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Alternative Market Briefing

Other Voices: Supreme Court ruling could benefit hedge funds that scrape web data

Tuesday, June 08, 2021

By: Joseph Fischetti, Peter Greene, Benjamin Kozinn

On June 3, the United States Supreme Court decided Van Buren v. United States, a Computer Fraud and Abuse Act (CFAA) case with important implications for investment advisers and hedge funds that scrape web data as a source of research.

The facts of the case have nothing to do with the financial services industry. Rather, they involve a Georgia police officer found guilty of violating the CFAA for accepting a bribe to run a license plate number through a police database in order to determine whether the owner was an undercover police officer. The theory of his CFAA conviction was that he intentionally accessed a computer "without authorization or exceed[ing] authorized access." The officer had permission to access the database, but the Eleventh Circuit held that he violated the CFAA by exceeding the scope of his authorized access and using the database in a manner that his employer did not allow. Thus, although the officer had authority to access the license plate database, his improper use of the database's data was a criminal offense under the CFAA.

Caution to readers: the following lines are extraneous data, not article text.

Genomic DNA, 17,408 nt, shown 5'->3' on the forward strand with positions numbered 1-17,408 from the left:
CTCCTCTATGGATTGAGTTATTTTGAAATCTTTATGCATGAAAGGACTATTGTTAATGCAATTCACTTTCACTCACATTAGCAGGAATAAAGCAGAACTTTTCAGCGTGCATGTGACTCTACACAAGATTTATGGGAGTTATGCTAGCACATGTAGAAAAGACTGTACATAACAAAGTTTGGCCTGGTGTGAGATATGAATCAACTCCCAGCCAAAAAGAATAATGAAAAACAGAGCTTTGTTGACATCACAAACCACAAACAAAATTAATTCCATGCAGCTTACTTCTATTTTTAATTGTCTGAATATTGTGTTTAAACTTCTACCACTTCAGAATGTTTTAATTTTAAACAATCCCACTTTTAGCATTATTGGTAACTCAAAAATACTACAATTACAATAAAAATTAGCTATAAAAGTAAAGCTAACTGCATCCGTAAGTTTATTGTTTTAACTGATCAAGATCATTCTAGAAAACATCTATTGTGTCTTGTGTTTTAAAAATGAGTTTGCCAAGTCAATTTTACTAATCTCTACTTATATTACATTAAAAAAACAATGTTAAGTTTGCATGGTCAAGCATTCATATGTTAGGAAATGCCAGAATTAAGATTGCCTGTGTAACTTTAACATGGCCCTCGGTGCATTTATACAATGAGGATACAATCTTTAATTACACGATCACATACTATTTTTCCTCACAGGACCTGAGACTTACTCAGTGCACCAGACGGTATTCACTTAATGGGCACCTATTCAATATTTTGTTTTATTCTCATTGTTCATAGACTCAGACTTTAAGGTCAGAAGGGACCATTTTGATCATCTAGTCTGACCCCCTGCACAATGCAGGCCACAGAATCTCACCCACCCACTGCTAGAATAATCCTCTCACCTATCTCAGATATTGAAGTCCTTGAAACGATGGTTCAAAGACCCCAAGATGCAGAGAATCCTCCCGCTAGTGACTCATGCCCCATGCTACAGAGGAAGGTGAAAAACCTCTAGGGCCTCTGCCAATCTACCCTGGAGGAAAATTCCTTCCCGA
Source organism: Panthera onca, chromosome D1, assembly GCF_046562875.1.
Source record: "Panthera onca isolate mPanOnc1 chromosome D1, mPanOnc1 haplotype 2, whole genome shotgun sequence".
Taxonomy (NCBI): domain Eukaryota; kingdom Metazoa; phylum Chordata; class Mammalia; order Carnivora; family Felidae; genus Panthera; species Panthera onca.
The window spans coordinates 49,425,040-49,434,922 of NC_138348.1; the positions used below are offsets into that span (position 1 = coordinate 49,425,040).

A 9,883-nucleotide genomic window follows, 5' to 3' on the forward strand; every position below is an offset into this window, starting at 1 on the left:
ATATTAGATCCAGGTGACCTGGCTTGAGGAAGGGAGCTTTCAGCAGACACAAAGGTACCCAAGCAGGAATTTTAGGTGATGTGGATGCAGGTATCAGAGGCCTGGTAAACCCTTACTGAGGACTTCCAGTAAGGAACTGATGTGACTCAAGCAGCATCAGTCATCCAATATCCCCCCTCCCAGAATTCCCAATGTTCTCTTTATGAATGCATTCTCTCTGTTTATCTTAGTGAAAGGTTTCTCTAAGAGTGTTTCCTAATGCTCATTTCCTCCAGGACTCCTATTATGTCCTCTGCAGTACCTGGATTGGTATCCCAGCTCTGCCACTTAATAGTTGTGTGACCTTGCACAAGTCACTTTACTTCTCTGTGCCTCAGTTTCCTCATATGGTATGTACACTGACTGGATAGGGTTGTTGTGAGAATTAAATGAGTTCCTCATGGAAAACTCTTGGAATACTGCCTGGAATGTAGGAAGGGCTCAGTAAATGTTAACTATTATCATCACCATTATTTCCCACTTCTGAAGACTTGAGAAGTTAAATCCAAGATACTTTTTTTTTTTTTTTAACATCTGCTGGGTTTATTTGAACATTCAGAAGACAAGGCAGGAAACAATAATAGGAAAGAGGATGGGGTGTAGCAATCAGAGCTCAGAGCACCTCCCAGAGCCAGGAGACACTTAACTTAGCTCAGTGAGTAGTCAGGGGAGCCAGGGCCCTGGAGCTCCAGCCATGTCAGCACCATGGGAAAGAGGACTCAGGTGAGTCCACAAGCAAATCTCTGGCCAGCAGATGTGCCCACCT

The Supreme Court reversed. In so doing, it rejected the Eleventh Circuit's aggressive reading of the CFAA, which the First, Fifth, and Seventh Circuits also had followed.

In her opinion for the 6-3 majority, Justice Amy Coney Barrett wrote that when the CFAA refers to "information in the computer that the accesser is not entitled so to obtain," it refers only to......................

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